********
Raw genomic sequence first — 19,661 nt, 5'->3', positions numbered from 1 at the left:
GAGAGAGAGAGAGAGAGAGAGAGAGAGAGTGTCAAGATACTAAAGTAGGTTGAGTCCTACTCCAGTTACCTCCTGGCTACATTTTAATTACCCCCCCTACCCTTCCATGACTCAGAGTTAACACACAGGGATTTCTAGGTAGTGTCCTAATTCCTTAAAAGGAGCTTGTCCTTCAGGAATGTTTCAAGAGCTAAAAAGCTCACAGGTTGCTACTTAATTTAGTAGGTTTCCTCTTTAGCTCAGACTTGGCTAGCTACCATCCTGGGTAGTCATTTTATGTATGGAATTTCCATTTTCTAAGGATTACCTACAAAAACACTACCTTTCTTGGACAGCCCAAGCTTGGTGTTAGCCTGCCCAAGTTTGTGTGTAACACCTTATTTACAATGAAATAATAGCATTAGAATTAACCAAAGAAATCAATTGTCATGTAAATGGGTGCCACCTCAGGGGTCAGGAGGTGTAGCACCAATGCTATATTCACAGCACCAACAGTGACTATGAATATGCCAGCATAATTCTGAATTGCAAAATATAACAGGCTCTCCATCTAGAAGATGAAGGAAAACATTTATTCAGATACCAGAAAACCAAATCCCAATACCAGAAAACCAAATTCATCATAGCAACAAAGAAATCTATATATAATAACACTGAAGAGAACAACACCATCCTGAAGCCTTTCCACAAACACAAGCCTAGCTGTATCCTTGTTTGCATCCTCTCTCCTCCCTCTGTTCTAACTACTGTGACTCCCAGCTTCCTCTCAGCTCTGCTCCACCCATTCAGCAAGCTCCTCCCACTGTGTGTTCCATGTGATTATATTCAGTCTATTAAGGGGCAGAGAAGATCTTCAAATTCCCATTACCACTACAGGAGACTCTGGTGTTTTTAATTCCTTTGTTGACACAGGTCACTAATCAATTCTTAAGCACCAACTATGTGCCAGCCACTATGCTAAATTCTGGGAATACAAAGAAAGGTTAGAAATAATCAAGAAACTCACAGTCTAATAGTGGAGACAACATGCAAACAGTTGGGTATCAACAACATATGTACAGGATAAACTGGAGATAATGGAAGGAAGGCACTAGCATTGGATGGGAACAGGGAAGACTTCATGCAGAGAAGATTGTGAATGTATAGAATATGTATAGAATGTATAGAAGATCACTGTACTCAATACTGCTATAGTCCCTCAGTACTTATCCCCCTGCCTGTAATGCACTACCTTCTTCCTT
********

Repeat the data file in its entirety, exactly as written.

Raw genomic sequence first — 19,661 nt, 5'->3', positions numbered from 1 at the left:
GAGAGAGAGAGAGAGAGAGAGAGAGAGAGTGTCAAGATACTAAAGTAGGTTGAGTCCTACTCCAGTTACCTCCTGGCTACATTTTAATTACCCCCCCTACCCTTCCATGACTCAGAGTTAACACACAGGGATTTCTAGGTAGTGTCCTAATTCCTTAAAAGGAGCTTGTCCTTCAGGAATGTTTCAAGAGCTAAAAAGCTCACAGGTTGCTACTTAATTTAGTAGGTTTCCTCTTTAGCTCAGACTTGGCTAGCTACCATCCTGGGTAGTCATTTTATGTATGGAATTTCCATTTTCTAAGGATTACCTACAAAAACACTACCTTTCTTGGACAGCCCAAGCTTGGTGTTAGCCTGCCCAAGTTTGTGTGTAACACCTTATTTACAATGAAATAATAGCATTAGAATTAACCAAAGAAATCAATTGTCATGTAAATGGGTGCCACCTCAGGGGTCAGGAGGTGTAGCACCAATGCTATATTCACAGCACCAACAGTGACTATGAATATGCCAGCATAATTCTGAATTGCAAAATATAACAGGCTCTCCATCTAGAAGATGAAGGAAAACATTTATTCAGATACCAGAAAACCAAATCCCAATACCAGAAAACCAAATTCATCATAGCAACAAAGAAATCTATATATAATAACACTGAAGAGAACAACACCATCCTGAAGCCTTTCCACAAACACAAGCCTAGCTGTATCCTTGTTTGCATCCTCTCTCCTCCCTCTGTTCTAACTACTGTGACTCCCAGCTTCCTCTCAGCTCTGCTCCACCCATTCAGCAAGCTCCTCCCACTGTGTGTTCCATGTGATTATATTCAGTCTATTAAGGGGCAGAGAAGATCTTCAAATTCCCATTACCACTACAGGAGACTCTGGTGTTTTTAATTCCTTTGTTGACACAGGTCACTAATCAATTCTTAAGCACCAACTATGTGCCAGCCACTATGCTAAATTCTGGGAATACAAAGAAAGGTTAGAAATAATCAAGAAACTCACAGTCTAATAGTGGAGACAACATGCAAACAGTTGGGTATCAACAACATATGTACAGGATAAACTGGAGATAATGGAAGGAAGGCACTAGCATTGGATGGGAACAGGGAAGACTTCATGCAGAGAAGATTGTGAATGTATAGAATATGTATAGAATGTATAGAAGATCACTGTACTCAATACTGCTATAGTCCCTCAGTACTTATCCCCCTGCCTGTAATGCACTACCTTCTTCCTT